Days at the Morisaki Bookshop

Days at the Morisaki Bookshop

Tuesday I finished reading one amazing book Days at The Morisaki Bookshop by Satoshi Yagisawa. Twenty five year old Takako is going through a lot in her life. Takako discovers her boyfriend Hideaki is marrying someone else and has been stringing her and the fiancé along. This causes Takako to quit her job so she wouldn’t have to breathe the same air as him. One night after feeling down in the dumps, Takako receives a call from her Uncle Satoru. Satoru offers Takako a room to stay in a rent free room above the bookshop Satoru owns in exchange for Takako helping her uncle there. What’s really neat is this bookshop is in the town of Jimbocho Tokyo’s Book district. Takako begrudgingly accepts not having many options. While there Takako discovers a love of books and makes wonderful new friends along the way and becomes closer to her Uncle who she discovers there’s more to him than meets the eye.


The Setting & Characters

The fact that this book takes place in another country, especially Tokyo and that it takes place at a bookshop in a town where there’s a book district won me over. I love most of the characters because you feel as though you can either relate to them or no someone who is similar to them. Even if you don’t, you sure would like to meet them. Takako, Uncle Satoru & Akira Wada are my favorite characters. I love how Takako’s love for reading grows and she gets to know her uncle and that he’s not just a silly man. Takako does the most growth as a character and I love how Satoru helps her and is patient with her despite her resistance. I also like Akira Wada and I’m rooting for him to get with Takako.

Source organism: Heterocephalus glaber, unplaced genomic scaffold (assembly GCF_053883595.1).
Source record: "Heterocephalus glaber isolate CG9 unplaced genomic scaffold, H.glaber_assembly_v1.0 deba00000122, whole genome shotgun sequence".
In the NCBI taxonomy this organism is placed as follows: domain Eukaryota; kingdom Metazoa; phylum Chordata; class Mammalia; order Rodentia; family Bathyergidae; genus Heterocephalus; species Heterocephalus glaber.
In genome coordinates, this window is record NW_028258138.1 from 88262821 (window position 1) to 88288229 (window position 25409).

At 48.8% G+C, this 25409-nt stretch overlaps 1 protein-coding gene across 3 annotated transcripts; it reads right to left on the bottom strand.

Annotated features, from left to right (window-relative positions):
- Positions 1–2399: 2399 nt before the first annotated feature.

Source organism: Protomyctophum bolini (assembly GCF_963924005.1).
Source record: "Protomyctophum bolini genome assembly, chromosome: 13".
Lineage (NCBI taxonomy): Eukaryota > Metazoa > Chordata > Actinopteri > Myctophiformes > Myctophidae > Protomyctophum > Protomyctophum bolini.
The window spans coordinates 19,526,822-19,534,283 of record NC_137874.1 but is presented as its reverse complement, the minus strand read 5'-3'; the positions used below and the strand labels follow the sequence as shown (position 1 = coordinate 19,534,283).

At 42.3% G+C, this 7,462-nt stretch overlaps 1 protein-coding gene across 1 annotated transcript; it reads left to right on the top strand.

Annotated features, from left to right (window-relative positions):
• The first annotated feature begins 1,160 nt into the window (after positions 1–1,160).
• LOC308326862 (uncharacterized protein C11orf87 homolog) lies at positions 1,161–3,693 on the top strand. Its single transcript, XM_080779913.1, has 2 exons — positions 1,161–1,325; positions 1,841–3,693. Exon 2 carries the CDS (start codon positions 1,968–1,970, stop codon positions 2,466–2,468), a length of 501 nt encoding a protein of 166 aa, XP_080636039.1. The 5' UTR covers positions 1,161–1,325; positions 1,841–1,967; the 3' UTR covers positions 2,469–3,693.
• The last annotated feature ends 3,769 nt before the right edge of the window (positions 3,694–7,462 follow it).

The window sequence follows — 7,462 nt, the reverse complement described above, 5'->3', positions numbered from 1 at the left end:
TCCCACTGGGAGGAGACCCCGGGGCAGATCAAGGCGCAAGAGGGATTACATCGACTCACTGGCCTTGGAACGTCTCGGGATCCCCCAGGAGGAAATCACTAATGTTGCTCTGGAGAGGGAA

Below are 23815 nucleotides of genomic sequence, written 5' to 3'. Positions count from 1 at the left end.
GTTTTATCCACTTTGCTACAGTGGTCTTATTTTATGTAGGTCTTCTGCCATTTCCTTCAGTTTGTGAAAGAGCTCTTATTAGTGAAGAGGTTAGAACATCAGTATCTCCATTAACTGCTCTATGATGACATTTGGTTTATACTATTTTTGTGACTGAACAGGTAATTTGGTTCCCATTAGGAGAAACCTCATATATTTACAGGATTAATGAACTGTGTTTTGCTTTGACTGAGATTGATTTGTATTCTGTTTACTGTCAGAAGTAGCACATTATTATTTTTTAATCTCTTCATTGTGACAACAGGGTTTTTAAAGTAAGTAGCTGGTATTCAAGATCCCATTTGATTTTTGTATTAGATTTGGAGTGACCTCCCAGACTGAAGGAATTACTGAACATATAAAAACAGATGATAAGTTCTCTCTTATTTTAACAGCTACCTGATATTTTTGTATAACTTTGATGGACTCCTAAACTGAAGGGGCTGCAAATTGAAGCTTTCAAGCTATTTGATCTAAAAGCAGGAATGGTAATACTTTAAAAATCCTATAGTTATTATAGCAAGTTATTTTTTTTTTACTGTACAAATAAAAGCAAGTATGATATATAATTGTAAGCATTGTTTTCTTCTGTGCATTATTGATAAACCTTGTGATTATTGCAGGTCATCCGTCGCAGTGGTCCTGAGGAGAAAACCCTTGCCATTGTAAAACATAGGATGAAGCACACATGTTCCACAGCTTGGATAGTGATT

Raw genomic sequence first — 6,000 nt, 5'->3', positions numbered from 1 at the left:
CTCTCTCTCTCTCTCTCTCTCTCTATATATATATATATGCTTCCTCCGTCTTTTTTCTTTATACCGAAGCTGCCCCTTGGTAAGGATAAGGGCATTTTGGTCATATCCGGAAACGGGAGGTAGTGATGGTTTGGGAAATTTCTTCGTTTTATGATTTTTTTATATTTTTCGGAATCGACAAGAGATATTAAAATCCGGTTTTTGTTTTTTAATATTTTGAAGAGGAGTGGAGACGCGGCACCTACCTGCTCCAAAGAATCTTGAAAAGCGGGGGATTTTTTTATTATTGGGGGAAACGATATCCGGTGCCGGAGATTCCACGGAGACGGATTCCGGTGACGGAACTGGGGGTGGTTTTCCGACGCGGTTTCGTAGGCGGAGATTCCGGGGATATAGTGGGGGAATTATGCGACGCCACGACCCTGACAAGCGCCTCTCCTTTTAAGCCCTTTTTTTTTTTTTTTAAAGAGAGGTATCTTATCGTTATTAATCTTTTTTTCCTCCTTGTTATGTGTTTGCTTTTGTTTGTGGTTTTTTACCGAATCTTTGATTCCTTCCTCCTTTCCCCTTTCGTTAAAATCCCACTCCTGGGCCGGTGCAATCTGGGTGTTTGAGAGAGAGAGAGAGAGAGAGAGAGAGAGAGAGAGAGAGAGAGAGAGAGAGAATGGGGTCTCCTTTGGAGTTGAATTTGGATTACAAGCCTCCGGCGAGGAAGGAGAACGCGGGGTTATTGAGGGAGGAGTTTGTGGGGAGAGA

The Writing

I love how descriptive the writing is and I also enjoy that it’s Takako telling her story from the first person narrative & how it’s also translated from the original Japanese to English.  I can read any story whether its first or third person, omnipresent, & multiple point of view but my favorite is when you read the character telling their own story.



Overall if you enjoy reading books about bookshops, the magic of stories within the books, stories that take place in different parts of the world, I recommend Days at the Morisaki Bookshop by Satoshi Yagisawa. Thank you Satoshi for writing this amazing story and Eric Ozawa for translating it, I can’t wait to read the sequel More Days at the Morisaki Bookshop to find out what happens next!